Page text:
My first night in Malta was expensive, ended in my room flooding and damaging some of my stuff, but the upside is that the flooding killed the scorpions that were apparently living in my room.  There was only one taxi service available from the airport (which was of course expensive), and buses had stopped running when I arrived, so that also cost me some money and some frustration.


I decided to move to a cheaper hostel in Sliema, which was less eventful except for someone setting the kitchen on the top floor on fire.  Unfortunately, most Maltese seemed uninterested in conversation and few people seemed to speak casually in Maltese, so listening wasn’t really an option.  Signs were often in Maltese, or at least toponyms, were usually of Maltese origins, so that gave me a little of the language to check out.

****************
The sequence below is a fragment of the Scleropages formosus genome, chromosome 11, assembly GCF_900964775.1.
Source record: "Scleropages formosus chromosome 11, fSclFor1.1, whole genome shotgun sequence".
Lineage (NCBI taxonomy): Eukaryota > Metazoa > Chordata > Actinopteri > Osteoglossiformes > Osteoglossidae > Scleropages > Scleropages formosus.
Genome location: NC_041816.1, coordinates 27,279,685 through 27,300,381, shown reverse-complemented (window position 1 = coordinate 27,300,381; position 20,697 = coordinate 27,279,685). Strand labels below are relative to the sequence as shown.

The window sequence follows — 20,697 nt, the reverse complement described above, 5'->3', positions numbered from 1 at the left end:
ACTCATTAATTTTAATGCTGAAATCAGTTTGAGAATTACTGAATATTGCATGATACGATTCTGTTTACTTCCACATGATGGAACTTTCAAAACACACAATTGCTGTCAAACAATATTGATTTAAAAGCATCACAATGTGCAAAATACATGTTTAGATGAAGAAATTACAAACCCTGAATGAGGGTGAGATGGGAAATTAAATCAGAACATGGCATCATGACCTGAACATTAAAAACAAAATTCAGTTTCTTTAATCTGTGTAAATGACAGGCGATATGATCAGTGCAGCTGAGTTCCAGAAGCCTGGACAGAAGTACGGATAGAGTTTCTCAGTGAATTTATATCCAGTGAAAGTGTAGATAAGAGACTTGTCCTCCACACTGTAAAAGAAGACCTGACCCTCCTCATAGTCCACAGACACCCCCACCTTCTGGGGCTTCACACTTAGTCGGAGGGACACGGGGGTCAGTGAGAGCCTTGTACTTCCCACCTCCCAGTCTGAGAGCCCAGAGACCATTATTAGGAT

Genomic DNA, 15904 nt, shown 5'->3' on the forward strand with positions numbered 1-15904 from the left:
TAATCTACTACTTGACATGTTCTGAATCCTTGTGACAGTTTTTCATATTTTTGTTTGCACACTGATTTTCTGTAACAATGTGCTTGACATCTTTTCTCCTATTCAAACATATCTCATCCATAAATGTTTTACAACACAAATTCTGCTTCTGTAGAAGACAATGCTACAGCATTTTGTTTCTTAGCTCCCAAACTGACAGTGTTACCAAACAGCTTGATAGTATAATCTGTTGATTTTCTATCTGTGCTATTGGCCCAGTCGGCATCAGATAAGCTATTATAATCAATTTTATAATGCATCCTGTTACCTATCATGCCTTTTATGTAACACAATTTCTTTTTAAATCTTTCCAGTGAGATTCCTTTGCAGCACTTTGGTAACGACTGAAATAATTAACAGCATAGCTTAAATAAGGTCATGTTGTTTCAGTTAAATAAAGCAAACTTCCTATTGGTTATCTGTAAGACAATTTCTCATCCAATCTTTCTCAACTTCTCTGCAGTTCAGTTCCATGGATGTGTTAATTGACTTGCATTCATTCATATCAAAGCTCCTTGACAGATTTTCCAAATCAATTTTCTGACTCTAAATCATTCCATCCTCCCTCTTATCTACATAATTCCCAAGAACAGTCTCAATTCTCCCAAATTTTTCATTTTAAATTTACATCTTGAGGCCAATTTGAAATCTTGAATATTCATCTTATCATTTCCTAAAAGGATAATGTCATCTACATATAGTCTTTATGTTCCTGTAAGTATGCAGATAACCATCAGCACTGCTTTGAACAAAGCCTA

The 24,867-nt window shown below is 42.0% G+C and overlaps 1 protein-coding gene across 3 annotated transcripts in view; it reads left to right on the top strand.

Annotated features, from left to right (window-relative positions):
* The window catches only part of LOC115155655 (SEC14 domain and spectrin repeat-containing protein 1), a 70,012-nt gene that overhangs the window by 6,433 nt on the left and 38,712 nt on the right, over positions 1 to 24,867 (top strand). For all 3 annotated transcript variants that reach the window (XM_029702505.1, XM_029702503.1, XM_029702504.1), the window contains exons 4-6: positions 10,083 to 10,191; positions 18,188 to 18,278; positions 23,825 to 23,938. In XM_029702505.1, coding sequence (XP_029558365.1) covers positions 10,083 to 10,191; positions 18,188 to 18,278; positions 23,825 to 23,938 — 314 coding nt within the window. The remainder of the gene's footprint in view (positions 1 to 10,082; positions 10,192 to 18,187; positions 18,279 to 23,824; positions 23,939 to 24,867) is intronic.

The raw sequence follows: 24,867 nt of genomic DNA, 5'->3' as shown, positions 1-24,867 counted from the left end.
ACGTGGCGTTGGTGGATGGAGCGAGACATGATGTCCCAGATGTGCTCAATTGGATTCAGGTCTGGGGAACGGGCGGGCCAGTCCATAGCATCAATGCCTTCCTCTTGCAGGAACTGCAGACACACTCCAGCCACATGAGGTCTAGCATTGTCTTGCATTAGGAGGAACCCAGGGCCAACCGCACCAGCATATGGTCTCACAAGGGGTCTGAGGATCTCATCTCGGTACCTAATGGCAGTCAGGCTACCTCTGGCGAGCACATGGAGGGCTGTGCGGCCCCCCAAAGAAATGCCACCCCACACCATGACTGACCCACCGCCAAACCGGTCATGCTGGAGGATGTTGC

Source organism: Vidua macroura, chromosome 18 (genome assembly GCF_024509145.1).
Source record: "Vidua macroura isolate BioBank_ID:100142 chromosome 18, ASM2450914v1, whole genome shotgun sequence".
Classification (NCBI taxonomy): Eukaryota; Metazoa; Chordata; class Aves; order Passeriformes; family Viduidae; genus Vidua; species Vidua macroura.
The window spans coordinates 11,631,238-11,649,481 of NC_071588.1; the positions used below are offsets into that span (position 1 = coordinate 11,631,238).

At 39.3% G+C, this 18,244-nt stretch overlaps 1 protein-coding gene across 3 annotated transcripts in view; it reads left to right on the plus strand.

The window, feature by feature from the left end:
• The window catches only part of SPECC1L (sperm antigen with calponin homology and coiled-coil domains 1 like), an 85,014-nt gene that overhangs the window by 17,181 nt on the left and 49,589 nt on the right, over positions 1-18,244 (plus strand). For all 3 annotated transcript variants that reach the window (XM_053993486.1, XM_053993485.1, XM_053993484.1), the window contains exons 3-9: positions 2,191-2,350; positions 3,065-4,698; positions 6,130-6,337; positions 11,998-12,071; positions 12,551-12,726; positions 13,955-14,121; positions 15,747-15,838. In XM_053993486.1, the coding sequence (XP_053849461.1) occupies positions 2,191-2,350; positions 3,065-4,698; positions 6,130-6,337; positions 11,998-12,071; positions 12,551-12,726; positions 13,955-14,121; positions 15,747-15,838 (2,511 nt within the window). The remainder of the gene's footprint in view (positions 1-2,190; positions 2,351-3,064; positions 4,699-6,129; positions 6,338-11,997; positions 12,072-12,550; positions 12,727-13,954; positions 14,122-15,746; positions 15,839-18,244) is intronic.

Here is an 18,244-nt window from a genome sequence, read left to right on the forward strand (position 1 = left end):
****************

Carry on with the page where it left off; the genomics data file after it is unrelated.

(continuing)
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I took some daytrips to various parts of the island.  The trips were pretty short as its not a large island, but public transit there is routinely late.  I honestly don’t know if the posted schedules were out of date, but buses never showed up closer to 15 minutes late.  My other option was the crazily expensive taxis, which kind of led me to wonder if there wasn’t some degree of collusion between the two.  Honestly, renting a car might have been worth the extra cost.

As I said before it was hard to get a feel for Maltese culture.  Much of what I saw on the island was geared towards tourists.  Most hotels offered pools, which is crazy because the beaches are beautiful.  I went out to find a bar with some people from the hostel one night and we were really only able to find places with overpriced, oversweetened drinks that cater to kids on vacation from Europe.  I assume hotel bars and casinos is where many adults go, but I’m honestly not sure.  There was a smattering of pubs, but even those were basically just themed bars filled with European partiers.  Presumably the locals go somewhere decent to drink, but I never found anything like that.